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Fathers of Clouds – A Tribute

For more than half a century, 'cloud computing' has changed names more often than a Hollywood starlet

By Ray Holloman, NJVC - For more than half a century, cloud computing has changed names more often than a Hollywood starlet.

Utility computing. Time share. Thin client. SaaS. PaaS. IaaS. While concepts have been added and capabilities grown, cloud computing was no more invented by Amazon or other modern vendors in the last seven years reality invented by reality shows. It's simply been advance, repackaged and repurposed for as long as computer connectivity has existed.

In honor of Father's Day, NJVC looks up the family tree of cloud computing to say thank you to six of the fathers of cloud computing.  (And if you're wondering about a gift, a single tie will suffice. Certainly, these guys understand how to share.)



Dr. John McCarthy-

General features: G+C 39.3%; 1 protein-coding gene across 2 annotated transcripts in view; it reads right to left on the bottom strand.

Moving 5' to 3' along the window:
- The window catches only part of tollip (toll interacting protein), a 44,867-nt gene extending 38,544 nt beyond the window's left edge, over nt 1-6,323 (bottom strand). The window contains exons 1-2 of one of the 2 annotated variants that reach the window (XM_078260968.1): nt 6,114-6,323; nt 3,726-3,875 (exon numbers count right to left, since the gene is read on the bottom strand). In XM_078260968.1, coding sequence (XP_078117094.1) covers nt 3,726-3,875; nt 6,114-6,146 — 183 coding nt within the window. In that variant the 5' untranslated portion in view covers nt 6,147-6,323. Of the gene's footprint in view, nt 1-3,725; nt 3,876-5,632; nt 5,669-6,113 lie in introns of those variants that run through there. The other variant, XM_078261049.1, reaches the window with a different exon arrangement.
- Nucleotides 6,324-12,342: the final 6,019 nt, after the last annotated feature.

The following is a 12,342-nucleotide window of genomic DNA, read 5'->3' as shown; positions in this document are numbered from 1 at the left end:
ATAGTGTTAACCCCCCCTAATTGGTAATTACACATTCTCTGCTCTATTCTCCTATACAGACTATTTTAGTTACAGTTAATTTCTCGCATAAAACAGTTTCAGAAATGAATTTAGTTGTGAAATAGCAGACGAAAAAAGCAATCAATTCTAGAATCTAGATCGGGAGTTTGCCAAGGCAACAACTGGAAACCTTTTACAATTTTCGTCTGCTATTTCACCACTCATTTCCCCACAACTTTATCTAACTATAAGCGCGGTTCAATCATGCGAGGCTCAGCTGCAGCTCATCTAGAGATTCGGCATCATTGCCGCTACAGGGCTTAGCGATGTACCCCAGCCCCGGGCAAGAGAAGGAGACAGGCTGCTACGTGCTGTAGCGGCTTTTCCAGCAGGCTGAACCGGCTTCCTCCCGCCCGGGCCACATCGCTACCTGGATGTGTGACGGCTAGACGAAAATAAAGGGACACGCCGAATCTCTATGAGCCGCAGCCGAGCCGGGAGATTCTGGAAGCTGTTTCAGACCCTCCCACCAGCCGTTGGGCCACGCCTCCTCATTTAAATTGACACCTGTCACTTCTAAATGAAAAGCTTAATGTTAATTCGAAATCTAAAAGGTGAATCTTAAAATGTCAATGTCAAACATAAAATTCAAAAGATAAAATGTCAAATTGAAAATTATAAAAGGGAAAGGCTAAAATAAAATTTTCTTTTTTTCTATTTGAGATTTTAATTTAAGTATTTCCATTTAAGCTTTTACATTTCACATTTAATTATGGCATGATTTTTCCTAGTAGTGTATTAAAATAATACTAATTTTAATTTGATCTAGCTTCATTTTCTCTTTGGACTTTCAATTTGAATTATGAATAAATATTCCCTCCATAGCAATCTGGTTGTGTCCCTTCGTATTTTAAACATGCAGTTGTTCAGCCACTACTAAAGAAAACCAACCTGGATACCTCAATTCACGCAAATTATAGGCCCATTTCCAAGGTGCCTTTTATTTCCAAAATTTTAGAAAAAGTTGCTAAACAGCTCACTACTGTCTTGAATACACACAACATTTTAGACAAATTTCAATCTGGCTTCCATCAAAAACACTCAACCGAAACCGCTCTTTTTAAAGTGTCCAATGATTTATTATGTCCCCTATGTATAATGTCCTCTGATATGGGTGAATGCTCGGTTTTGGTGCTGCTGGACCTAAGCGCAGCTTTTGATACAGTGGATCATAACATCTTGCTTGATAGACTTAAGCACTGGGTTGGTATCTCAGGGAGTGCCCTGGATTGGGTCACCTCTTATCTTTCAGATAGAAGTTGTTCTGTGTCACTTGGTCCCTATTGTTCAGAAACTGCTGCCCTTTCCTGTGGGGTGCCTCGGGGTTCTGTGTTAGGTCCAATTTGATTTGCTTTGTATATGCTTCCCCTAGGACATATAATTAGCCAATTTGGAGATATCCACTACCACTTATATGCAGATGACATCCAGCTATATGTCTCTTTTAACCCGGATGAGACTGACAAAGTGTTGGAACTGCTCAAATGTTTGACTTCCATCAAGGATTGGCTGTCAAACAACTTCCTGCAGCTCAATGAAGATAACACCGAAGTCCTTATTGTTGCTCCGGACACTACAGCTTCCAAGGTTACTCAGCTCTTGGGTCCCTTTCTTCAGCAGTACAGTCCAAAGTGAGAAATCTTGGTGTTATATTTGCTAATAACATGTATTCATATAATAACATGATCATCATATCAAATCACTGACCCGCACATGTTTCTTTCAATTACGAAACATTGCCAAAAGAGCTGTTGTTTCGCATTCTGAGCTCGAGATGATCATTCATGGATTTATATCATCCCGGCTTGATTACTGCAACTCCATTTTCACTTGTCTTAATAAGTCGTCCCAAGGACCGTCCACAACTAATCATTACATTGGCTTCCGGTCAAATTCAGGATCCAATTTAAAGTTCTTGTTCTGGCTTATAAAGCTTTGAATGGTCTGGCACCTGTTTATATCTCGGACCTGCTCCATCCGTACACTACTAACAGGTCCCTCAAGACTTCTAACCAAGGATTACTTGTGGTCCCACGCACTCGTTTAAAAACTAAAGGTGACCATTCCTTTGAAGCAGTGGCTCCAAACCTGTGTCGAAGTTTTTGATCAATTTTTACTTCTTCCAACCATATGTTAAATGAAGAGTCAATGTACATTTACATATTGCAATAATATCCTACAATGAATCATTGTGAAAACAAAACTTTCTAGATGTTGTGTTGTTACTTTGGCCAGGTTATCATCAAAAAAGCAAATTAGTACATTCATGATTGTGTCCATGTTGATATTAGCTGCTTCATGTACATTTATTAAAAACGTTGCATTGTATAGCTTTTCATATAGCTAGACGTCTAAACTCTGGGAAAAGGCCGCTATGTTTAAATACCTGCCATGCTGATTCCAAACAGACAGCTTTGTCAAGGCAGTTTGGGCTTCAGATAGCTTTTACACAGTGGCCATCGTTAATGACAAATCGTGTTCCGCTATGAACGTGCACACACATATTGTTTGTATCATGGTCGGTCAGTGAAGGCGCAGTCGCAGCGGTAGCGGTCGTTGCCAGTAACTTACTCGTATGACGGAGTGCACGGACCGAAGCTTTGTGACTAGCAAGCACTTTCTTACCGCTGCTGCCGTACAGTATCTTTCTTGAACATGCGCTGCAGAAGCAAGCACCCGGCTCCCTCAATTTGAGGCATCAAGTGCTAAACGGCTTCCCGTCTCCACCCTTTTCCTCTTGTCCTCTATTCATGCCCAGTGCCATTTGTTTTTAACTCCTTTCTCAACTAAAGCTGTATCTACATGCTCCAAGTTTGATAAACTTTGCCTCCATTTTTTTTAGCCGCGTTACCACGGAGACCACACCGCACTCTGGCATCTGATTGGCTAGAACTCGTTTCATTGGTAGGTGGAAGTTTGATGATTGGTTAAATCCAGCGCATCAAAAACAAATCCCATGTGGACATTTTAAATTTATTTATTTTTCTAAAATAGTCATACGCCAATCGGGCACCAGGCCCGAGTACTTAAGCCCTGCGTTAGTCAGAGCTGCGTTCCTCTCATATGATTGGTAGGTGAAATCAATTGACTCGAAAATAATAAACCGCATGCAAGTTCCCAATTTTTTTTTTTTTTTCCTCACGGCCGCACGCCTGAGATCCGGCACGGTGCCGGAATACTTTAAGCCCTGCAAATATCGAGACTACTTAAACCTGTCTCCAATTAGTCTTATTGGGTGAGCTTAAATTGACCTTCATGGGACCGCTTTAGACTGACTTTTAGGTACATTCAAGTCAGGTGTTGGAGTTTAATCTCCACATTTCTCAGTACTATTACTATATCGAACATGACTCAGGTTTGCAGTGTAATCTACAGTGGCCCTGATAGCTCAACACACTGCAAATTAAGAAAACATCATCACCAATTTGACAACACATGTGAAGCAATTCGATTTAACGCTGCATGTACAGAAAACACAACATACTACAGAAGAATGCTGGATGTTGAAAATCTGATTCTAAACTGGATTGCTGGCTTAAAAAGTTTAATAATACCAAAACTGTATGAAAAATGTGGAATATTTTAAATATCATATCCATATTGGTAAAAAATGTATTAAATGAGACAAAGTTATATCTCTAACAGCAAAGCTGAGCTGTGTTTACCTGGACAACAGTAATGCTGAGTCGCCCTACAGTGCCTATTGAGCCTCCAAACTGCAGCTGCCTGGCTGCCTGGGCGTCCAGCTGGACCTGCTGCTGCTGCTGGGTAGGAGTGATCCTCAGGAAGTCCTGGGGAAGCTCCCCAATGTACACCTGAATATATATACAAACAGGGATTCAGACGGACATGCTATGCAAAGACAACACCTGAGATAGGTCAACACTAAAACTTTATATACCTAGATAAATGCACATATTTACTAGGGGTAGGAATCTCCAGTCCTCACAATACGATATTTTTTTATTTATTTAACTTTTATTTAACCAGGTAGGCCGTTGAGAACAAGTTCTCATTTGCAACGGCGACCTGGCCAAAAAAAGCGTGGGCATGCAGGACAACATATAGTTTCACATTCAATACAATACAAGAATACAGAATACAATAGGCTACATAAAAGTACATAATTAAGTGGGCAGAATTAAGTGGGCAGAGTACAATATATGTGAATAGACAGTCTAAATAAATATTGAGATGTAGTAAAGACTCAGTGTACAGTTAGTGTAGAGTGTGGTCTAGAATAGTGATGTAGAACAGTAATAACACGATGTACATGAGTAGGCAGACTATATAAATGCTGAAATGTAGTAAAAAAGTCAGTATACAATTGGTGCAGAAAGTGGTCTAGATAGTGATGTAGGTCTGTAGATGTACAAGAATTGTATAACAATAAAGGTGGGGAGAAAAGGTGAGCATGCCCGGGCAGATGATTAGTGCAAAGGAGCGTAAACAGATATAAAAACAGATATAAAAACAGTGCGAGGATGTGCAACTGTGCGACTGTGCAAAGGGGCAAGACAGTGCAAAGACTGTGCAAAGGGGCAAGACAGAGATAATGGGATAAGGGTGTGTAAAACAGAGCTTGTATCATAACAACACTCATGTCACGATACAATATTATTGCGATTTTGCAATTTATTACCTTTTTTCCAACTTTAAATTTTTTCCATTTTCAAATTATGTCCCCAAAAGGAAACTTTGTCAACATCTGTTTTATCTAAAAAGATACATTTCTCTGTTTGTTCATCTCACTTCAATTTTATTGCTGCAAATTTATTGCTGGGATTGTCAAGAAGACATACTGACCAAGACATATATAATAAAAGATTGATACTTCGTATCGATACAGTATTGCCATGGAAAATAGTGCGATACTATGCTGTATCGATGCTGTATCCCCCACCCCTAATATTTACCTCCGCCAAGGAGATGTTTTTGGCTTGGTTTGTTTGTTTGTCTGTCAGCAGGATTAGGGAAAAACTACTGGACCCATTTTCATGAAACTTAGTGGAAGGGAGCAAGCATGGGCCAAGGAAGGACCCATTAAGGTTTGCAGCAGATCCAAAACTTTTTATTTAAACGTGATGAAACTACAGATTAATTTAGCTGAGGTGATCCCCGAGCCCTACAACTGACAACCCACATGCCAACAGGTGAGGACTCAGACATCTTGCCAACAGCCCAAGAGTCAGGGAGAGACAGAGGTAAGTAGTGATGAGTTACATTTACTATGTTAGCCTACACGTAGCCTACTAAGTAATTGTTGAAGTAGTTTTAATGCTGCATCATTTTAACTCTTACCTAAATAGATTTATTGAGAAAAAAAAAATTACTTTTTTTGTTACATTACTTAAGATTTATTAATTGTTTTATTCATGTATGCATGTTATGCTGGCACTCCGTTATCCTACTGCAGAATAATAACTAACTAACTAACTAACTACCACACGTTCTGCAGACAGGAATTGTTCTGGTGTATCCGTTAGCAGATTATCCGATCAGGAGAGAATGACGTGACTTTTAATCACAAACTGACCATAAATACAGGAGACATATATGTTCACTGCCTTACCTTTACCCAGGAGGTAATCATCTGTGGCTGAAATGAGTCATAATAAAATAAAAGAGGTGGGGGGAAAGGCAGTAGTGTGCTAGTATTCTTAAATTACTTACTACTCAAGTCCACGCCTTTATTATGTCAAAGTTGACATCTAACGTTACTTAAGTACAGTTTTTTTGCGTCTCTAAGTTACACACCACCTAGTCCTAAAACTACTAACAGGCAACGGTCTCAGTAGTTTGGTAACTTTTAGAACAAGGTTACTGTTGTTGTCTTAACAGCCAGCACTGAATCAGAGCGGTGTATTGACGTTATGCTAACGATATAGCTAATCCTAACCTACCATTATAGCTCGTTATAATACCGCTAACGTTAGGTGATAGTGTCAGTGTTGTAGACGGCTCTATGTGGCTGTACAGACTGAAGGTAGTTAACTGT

In the manner that genius tends to be promiscuous in emerging fields, McCarthy is often given credit as the father or influencer of many things, including Artificial Intelligence, e-commerce and time-share computing-what may be considered the earliest implementation of cloud computing. In 1961, McCarthy famously described the future of networked computing as a utility. "Computing may someday be organized as a public utility, just as the telephone system is a public utility. Each subscriber needs to pay only for the capacity he actually uses, but he has access to all programming languages characteristic of a very large system. ... Certain subscribers might offer service to other subscribers. ... The computer utility could become the basis of a new and important industry." McCarthy's vision of the computing network to come was mainframe-based in a way that somewhat missed the bull's eye, but hit the right target, regardless of the technology's name. "We keep inventing new names for timesharing," McCarthy's Stanford colleague Les Earnest told the Los Angeles Times when McCarthy died in 2011. (http://www.stanford.edu/~learnest/). "It came to be called servers. ... Now we call it cloud computing. That is still just time-sharing. John started it." For those born in the Internet era, McCarthy's familiar wobbly bonnet of gray hear and thick, black horn-rimmed glasses marked him as someone of another time, and he was-though he may have been a man of the future rather than the past. McCarthy's concept of the rise of cloud computing wasn't perfect-he shortchanged the value of the personal computer-but his implementation of timesharing set a course for cloud computing, which is only just being realized.